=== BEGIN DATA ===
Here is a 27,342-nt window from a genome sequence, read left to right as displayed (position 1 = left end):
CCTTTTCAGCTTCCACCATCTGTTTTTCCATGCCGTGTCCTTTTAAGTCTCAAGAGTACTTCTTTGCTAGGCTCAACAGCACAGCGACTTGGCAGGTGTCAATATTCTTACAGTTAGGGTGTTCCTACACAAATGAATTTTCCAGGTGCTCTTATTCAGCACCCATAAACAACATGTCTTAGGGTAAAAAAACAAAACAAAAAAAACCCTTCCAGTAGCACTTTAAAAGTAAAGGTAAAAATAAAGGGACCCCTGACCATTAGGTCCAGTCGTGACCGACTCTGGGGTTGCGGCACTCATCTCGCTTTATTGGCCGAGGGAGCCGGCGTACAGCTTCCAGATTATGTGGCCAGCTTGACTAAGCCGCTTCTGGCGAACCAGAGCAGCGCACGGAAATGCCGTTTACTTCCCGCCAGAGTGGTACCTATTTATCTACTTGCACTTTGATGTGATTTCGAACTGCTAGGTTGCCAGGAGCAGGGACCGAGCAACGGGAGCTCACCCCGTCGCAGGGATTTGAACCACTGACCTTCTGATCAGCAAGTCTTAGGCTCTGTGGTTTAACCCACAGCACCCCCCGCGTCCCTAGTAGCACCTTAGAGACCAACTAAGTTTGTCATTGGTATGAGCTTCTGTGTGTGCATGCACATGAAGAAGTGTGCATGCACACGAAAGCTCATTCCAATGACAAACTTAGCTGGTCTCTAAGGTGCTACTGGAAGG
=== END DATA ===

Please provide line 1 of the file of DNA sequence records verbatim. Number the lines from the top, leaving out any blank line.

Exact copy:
Here is a 27,342-nt window from a genome sequence, read left to right as displayed (position 1 = left end):